The Omani capital, Muscat, is known for its extravagance and style. Visit this city for an authentic Middle Eastern way of life
In recent times, Oman’s capital Muscat has delighted every traveller. Authentic Arabian aesthetic, mystical charm, souks, ancient citadels and the Arabian breeze are few of the experiences Muscat is known for. Let’s plan your itinerary.
Start your day witnessing dolphins in their natural habitat – the waters off Old Muscat are home to large numbers of bottlenose, common and spinner dolphins. Hire a boat at Marina Bandar and head to the blue waters of the Gulf of Oman, bordered by the Hajar Mountains. If lucky, you will find shoals of dolphins swimming along the boat or a lone spinner dolphin twirling around mid-air, showing off a perfect pirouette.
Once done seeing the water wonders, come back to the city to see some of its marvellous structures. The landmark of Muscat, the Grand Mosque of Sultan Qaboos, is a marvel in itself. Gifted by Sultan Qaboos to celebrate the 30th year of his reign, it can accommodate up to 20,000 worshippers. The main hall is done up with Turkish mosaic, Italian marble, French stained-glass windows and has a glittery 1,200-lamp chandelier. Have lunch in the nearby Bedouin-cultured garden of the Kargeen Caffe in Madinat Qaboos.
To know about the history and culture, head to the national museum: Bait Al-Zubair. Though it’s a privately funded enterprise, it serves as a repository for the diversity of Omani culture. You can learn about everything from Bedouin traditions to colonialism through its fine collection of household items, weapons and costumes. For dinner, try anything from prawn, Hamour, or chicken biryani from the nearby restaurants. Being a port city, fish is easily available here.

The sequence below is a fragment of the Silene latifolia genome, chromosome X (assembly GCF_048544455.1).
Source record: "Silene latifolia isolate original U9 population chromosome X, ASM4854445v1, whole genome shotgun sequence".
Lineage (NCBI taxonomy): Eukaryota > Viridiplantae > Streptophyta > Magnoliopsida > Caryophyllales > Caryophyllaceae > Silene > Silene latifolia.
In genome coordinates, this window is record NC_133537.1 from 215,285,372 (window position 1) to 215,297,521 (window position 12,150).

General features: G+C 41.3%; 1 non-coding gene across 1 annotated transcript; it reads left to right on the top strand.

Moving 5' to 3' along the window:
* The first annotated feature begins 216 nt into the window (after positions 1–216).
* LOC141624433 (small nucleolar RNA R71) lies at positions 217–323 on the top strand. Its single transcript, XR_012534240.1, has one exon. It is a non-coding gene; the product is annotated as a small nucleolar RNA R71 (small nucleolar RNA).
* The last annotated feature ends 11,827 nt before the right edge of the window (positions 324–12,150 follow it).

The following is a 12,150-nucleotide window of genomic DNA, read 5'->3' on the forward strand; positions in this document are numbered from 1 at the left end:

Head to the Mutrah Port early today to catch the first glimpse of fish being delivered to the market. Despite being the capital’s main port area, Mutrah feels more like a fishing village. Take a short walk along the bay and you will arrive in the old souk of Muscat. Housed between two towering, sandstone gates, the streets of this traditional market are sheltered from the sun with carved timber roofs and stained-glass domes. As you move inside the market, the fragrance of saffron, cardamom and dried lime imbues the air. Wander the streets and shop for scarves, silver and Omani halwa, a jelly-like sweet flecked with nuts and flavoured with rose.
For lunch, try the local delicacy shawarma. There are several shops selling this delicious street-food staple. Follow this with a walk to the Sultan’s Palace. A colonnade surrounded by palm trees and royal court buildings leads to the palace, which was built in 1972, but is not open to visitors. The nearby al-Mirani and al-Jalali Forts, both built in the 1580s during the Portuguese occupation of Muscat, are worth a visit.
The Royal Opera House is another state-of-the-art building that is perfectly aligned with the Arabic culture of Muscat. This world-class centre regularly hosts both local and internationally renowned troupes, including Russian ballets, Polish operas and American jazz orchestras. Take home some memories before you return again.
Words by : Will Hide